Welcome to the future of publishing. Self published works produced print on demand or electronic versions for our ereaders. Write up a book, get it edited, turn it into a snazzy PDF, attach a cover, pick a Print on Demand (POD) service, and off you go. You are now a published author.
And there are a whole lot of ways to go about doing this. So, here begins the series on different services available to authors who have a manuscript in hand and are getting ready for the next step.
First off, CreateSpace. This is Amazon's self publishing arm. It offers pretty much everything you could possibly want, and several things you probably don't, to the self publishing author. When you first land on the CreateSpace page you have the option of Books, Film, and Music. Since this is a book writing blog, we're going to ignore Film and Music and go straight over to books. Once you click on books you have two options, both of which I hope you will use, Book or Amazon Kindle ebook.
Technically CreateSpace is only books. Ebooks are handled on Amazon's Digital Text Platform.
Once you get into CreateSpace they have a slickly laid out pile of information ready and waiting for you to browse through. You have the option of doing everything but printing the book for yourself, or paying them a pile of money and having them handle everything, or something in between.
CreateSpace starts you off with one of two options, Standard Plan or Pro Plan. The Standard Plan lets you sell books through Amazon and your own website. The Pro Plan allows you to use the "extended distribution" channel. This means that you can sell your book to bookstores, libraries, etc... The Pro Plan costs $39.00 for the first year and $5.00 for each additional year.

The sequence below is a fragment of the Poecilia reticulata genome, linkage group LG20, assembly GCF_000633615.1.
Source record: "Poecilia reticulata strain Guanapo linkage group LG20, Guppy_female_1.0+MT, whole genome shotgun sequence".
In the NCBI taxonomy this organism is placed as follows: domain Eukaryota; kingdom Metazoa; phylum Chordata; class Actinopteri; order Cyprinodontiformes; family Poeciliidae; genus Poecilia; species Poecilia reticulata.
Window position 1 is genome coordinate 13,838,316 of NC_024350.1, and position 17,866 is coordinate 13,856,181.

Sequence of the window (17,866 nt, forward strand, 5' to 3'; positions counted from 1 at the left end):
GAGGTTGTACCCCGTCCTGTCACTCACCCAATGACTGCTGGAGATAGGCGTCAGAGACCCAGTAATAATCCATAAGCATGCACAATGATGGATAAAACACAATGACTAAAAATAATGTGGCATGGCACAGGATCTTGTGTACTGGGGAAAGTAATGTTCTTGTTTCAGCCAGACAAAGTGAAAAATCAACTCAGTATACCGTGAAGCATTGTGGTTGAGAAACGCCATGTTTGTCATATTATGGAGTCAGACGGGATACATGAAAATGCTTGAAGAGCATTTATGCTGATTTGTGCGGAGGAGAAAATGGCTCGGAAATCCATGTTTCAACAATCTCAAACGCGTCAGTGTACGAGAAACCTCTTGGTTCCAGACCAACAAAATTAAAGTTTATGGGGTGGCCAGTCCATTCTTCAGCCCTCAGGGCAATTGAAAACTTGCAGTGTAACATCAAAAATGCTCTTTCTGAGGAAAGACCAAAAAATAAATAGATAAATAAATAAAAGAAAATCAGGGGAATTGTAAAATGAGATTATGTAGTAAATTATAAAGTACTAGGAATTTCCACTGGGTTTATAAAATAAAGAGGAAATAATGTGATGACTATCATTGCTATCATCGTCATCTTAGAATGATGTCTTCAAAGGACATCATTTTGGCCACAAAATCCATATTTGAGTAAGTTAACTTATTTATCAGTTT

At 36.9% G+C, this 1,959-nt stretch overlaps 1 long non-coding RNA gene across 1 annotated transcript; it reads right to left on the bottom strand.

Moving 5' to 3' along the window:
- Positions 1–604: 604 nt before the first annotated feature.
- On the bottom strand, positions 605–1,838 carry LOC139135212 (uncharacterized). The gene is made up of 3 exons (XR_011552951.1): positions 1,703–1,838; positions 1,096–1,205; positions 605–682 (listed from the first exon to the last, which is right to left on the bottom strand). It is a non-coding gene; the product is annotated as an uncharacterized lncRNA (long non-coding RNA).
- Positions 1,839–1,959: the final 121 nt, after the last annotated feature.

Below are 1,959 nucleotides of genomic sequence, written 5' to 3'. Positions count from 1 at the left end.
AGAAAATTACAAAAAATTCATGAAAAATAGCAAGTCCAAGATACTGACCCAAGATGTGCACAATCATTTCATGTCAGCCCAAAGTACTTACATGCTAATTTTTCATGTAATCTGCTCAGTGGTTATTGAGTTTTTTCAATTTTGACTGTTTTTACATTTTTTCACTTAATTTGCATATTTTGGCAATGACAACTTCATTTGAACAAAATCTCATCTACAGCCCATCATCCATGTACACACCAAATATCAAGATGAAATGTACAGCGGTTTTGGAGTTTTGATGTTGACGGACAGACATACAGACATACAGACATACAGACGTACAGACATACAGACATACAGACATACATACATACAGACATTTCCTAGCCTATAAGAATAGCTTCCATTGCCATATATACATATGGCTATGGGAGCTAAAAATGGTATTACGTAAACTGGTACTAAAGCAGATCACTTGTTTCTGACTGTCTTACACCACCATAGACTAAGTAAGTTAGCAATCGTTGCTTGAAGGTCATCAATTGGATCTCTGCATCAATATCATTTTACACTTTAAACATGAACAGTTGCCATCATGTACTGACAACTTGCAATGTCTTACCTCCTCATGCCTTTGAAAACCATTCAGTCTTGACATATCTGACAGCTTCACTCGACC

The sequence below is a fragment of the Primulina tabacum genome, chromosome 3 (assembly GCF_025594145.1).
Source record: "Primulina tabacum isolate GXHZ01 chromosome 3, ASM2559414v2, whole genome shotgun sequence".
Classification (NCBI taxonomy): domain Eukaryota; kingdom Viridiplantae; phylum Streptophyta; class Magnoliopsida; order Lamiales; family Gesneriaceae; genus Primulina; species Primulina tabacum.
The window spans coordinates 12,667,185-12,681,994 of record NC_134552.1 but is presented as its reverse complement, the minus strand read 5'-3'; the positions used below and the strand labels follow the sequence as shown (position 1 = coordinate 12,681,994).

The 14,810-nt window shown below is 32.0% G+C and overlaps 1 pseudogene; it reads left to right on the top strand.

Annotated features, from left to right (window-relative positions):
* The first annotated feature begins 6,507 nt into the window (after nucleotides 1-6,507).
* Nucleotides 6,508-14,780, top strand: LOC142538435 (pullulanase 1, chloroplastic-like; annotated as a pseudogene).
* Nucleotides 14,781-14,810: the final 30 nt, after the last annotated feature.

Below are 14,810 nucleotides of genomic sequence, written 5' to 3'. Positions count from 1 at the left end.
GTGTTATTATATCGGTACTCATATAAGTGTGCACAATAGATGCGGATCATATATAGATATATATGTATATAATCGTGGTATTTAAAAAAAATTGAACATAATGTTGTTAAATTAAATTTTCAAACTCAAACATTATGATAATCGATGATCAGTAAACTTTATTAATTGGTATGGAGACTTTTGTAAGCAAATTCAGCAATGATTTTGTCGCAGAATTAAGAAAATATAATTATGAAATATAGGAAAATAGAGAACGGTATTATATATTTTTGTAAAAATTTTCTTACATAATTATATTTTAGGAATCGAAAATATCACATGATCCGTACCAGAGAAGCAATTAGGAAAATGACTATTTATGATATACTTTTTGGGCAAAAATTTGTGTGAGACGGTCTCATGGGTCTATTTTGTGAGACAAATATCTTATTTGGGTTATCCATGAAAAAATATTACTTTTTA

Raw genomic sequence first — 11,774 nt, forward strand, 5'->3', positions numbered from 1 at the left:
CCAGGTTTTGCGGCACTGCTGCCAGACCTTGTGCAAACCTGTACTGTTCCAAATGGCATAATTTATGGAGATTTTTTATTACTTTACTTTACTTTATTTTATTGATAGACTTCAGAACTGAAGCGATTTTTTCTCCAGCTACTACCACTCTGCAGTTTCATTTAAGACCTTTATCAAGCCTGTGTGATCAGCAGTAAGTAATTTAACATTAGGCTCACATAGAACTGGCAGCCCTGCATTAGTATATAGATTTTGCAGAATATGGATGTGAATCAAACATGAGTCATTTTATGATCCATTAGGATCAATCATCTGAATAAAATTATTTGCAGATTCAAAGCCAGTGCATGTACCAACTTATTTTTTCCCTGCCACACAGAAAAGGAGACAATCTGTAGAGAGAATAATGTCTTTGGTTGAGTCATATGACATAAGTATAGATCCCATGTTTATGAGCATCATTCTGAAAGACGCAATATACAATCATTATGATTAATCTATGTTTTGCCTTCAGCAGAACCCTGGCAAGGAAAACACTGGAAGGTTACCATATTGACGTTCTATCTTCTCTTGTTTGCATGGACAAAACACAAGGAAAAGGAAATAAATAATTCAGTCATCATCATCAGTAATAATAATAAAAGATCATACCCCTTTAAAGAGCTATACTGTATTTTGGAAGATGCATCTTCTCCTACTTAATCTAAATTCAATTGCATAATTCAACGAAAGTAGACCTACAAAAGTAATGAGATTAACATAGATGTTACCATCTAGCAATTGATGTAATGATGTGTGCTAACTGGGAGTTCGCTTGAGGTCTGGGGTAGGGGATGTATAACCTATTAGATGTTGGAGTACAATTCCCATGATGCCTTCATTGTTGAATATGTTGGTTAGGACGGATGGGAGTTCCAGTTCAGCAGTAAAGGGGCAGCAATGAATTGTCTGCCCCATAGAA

Granted, in the last entry I mentioned not being a huge fan of paying for a service to let you sell your books to brick and mortar bookstores, but in this particular case, they've made paying the fee worth your while. The royalty set up is different for the Standard Plan and the Pro Plan. In both cases you pay a basic per book fee, a per page fee, and Amazon gets a cut of the final price. Amazon's cut goes up depending on where you sell your book.
The basic formula for a book on the Standard Plan sold on your own site looks like this:
$1.50 (per book fee)+ $.02 per page + 20% of the price you set. If you sell on Amazon that percent goes to 40%.
If you have the Pro Plan the formula looks like this:
$0.85 + $ 0.012 per page + 20% of the price you set. Once more, on Amazon that percent goes to 40%, and for other retailers it goes to 60%.
Those are the formulas for books over 108 pages (they cost less for smaller books) and black and white type. Basically, a generic novel.
Here's the difference between those formulas. With the Standard Plan I can price my book at $18.50 and make no money on Amazon sales and $3.70 on my estore sales. With the Pro Plan I can price it at $11.50 and make $0.29 on Amazon sales and $2.59 on my estore sales. (Yes, on the Pro Plan I lose money if I price it at $11.50 and sell to bookstores. I'm not going to sell to bookstores. At least, not through Create Space.) So, quick vote, how many of you are going to pay $18.50 for a trade paperback fantasy novel by a writer you've never heard of? How about $11.50? I am less than shocked to see more of you raise your hand for the second choice.